Why You Should Pay Down Your Debt Before Financing a Car
It is always a good idea to pay down your debt. Surely, you have heard that mantra before. It is shouted from every personal finance rooftop on the internet. But why is it such a good idea, especially when you look at it in the light applying for a new car loan? There are many reasons you might not be immediately aware of, so here we go.
FICO Auto-Enhanced Score
When you apply for a car loan, any lender that you apply through will pull your FICO auto-enhanced credit score. This score looks at the five traditional categories that are used to build a credit score:
- Payment history (35 percent)
- Amounts owed (30 percent)
- Length of credit history (15 percent)
- Types of credit used (10 percent)
- New credit/recent credit lines (10 percent)
The auto-enhanced score takes a specific look at your past use of car loans and adds/subtracts points based on your repayment of those loans. This score is different than the basic score that you can buy from FICO and is only available to lenders. This score directly affects loan approval, the interest rate offered, and the length of the loan term.
Loan-to-Value Ratio (LTV)
The loan-to-value ratio of a vehicle is a critical factor in determining whether a loan will be approved or not. This is the value of the car compared to the total amount to be financed. If you trade-in a vehicle that still has an associated loan balance, the balance will be added to the new loan, increasing the LTV of your new car. Lenders normally deny loans that are more than 115 percent of the value of any vehicle.
Debt-to-Income Ratio (DTI)
DTI is your debt-to-income ratio. This is the total amount of money that you owe for normal debt repayment compared to your gross (before tax) income. When a new loan is being considered, a lender will look at your back-end ratio. The back-end ratio includes all of your recurring monthly expenses…loan payments, rent, utilities, insurance, etc. While each lender has a set amount that you can owe, including the loan being considered, the majority of them will deny loans that exceed a DTI of 45 percent.
Alright, the basic groundwork has been laid, so let’s look at why repaying a portion, if not all, of your current debt load is the best first step toward getting a car loan.
Back to FICO
Looking at the basics of how a FICO score is built, there are several areas that will be boosted if you pay down your debt. First is the amounts owed. This looks directly at the balances reported by your creditors. On your credit report, the initial loan/credit limit is listed as well as the current balance. Each minimum payment lowers that ratio and boosts your credit score a few points. The easiest way to make a major dent in that ratio is to attack credit card debt. If you make a lump sum payment on your lowest balance, your ratio will drop. Try this formula, add all of your credit limits together, then divide that by 10. That number will tell you how much you need to pay in order to drop your total amounts owed on credit card debt by ten percent. Why does that matter? Your score receives the biggest boost if the balances on credit cards are less than 30 percent of the limits on your cards. Dropping your balance by ten percent (the number you just came up with) a month is the quickest way to get to that point.
Addressing the LTV
The surest way to be denied for a car loan is to try borrowing too much money compared to its value. There are two ways to address that issue. First, you need to know the payoff for any vehicle that you intend to trade-in. Next, use kbb.com, nadaguides.com, or any similar site to see how much the average local trade value of your vehicle is. Preferably, the trade amount will be higher than your balance. At the very least, you want them to be equal. If there is a significant disparity, you may want to try one of two plans of attack.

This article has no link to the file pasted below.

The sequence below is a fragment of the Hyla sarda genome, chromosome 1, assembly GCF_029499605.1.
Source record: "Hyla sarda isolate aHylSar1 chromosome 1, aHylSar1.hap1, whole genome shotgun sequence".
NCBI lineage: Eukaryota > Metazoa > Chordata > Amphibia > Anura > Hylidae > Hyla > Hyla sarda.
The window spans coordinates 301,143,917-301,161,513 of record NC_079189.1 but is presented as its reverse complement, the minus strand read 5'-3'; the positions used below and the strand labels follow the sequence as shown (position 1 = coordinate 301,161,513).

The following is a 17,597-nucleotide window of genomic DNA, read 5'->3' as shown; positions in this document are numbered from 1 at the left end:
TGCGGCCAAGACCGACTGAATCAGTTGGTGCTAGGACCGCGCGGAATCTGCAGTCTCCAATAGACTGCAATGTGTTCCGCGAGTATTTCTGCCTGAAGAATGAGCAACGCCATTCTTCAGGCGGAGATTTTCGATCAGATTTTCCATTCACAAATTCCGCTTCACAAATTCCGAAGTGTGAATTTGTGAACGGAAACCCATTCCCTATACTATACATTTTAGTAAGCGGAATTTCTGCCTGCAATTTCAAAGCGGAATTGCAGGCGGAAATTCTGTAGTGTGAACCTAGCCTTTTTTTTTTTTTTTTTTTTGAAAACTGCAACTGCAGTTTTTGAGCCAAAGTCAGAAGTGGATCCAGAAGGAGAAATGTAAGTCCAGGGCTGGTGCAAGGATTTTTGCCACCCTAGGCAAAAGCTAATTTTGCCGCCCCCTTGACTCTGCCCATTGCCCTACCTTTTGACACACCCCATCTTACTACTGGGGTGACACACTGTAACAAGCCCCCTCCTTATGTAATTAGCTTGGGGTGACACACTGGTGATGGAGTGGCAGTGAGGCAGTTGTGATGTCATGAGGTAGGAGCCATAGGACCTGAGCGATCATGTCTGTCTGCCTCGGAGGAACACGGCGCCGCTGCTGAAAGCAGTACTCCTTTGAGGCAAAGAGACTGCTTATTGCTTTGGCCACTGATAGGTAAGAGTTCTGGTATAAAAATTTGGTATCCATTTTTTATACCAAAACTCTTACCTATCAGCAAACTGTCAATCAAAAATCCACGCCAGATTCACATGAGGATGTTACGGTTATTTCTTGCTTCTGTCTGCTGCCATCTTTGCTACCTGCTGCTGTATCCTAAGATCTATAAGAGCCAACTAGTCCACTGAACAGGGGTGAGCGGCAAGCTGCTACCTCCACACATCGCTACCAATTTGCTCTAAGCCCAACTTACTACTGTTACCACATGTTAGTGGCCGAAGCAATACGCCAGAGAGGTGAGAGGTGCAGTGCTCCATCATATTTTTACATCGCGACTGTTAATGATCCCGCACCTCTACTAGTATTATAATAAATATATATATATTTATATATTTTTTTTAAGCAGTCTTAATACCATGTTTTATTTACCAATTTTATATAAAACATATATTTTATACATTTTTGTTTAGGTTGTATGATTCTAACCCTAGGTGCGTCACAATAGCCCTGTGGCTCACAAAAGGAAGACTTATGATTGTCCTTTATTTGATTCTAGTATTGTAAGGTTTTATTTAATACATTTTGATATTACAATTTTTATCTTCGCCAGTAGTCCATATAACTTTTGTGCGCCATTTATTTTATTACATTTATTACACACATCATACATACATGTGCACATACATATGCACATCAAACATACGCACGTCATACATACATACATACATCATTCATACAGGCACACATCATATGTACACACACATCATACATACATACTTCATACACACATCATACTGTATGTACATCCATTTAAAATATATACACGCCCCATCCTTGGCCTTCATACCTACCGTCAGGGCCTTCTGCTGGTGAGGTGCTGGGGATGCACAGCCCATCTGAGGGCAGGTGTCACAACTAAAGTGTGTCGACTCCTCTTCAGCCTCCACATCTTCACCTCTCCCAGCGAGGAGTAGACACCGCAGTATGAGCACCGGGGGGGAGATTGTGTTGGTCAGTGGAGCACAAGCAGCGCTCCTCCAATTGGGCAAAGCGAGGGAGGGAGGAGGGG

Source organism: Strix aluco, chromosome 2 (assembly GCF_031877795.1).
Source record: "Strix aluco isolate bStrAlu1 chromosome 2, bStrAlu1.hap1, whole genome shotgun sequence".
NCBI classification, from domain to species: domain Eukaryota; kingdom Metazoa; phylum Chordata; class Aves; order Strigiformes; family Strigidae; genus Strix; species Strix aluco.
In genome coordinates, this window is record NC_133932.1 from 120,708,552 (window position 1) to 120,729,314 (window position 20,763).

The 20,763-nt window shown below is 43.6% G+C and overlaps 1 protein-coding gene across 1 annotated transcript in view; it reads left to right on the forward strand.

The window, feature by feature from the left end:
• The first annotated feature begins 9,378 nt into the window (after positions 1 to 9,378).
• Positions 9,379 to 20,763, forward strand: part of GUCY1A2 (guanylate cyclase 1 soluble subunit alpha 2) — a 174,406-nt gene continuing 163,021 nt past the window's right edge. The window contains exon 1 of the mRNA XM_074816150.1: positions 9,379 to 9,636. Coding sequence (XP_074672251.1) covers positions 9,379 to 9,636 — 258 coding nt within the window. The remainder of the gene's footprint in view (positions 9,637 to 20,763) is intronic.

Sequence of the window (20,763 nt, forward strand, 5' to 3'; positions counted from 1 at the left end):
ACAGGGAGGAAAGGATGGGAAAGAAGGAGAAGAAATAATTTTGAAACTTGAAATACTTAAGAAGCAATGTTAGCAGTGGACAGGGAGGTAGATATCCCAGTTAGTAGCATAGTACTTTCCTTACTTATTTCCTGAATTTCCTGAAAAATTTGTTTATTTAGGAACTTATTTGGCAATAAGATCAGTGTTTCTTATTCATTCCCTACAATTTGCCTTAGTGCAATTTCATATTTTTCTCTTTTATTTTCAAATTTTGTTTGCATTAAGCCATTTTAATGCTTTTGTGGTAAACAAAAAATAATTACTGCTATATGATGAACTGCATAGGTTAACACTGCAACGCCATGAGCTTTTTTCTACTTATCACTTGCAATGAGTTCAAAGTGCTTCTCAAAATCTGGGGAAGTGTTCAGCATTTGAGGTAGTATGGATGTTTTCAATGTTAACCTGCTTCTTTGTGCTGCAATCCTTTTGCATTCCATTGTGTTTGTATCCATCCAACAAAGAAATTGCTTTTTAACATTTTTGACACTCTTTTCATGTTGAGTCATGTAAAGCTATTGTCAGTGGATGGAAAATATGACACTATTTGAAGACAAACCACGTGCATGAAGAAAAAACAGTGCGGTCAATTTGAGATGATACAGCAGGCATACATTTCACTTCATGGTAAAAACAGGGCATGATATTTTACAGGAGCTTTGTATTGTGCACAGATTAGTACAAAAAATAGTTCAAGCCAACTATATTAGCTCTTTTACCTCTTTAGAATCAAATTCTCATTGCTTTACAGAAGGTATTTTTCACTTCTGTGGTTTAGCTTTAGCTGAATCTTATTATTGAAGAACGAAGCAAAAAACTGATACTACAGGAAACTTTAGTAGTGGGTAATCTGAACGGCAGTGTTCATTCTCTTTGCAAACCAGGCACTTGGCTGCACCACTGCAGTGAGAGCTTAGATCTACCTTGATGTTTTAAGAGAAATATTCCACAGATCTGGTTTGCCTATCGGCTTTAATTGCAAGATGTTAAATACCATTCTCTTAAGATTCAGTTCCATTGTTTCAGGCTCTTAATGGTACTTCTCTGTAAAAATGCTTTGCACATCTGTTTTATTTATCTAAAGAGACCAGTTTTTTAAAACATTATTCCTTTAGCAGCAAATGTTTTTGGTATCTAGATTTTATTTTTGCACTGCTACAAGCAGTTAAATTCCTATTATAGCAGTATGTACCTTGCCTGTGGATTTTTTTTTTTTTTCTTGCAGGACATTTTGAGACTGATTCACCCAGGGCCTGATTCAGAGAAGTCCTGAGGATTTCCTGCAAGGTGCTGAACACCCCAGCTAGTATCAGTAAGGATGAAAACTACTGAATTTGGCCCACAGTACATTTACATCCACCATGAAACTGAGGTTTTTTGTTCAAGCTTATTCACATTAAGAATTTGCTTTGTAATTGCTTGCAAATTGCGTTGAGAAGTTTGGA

The first is to delay buying another vehicle, but send additional money to your current lender each month. This will save you on total interest on the current loan and lowers the balance more quickly. Of course, that tactic assumes that you do not have a lump sum saved to use for the second plan of attack, which is offering a high down payment. If you can offer a higher down payment, you will immediately lower the LTV.
In order to know how much of a down payment that you will need, you will have to estimate the amount of the total purchase price plus any balance carry over. Compare that to the loan value of the vehicle you want. You can get the approximate loan value from the resources listed above or a local lender. Your target should be any LTV that is under 95 percent. This will keep your monthly payments down, lower your interest rate on the new loan, and give the lender an incentive to offer a longer loan term.
There are certain bills that you can not eliminate. After all, it is not reasonable to assume that you can pay off your mortgage just to get a better auto loan rate. Fortunately, lowering your credit card balances will also lower your monthly payments. If you have any small accounts owed, like medical bills or those Fingerhut and similar accounts, pay those off. You can always look for ways to lower your cable and cell phone bills as well. Every little bit helps encourage a lender to offer you a loan and makes the new payment more affordable.
Paying down your debt is a good idea whether you are considering a car loan or not. By paying attention to the areas mentioned in this post, you can lower the interest rate that you are offered, potentially allow you to be offered a longer loan term, and greatly improve your chances of getting the loan that you are seeking.
This post was co-written by personal finance experts and automotive enthusiasts J. Coffey and T. Brown. You can read more of their automotive-related work over at AutoFoundry.com.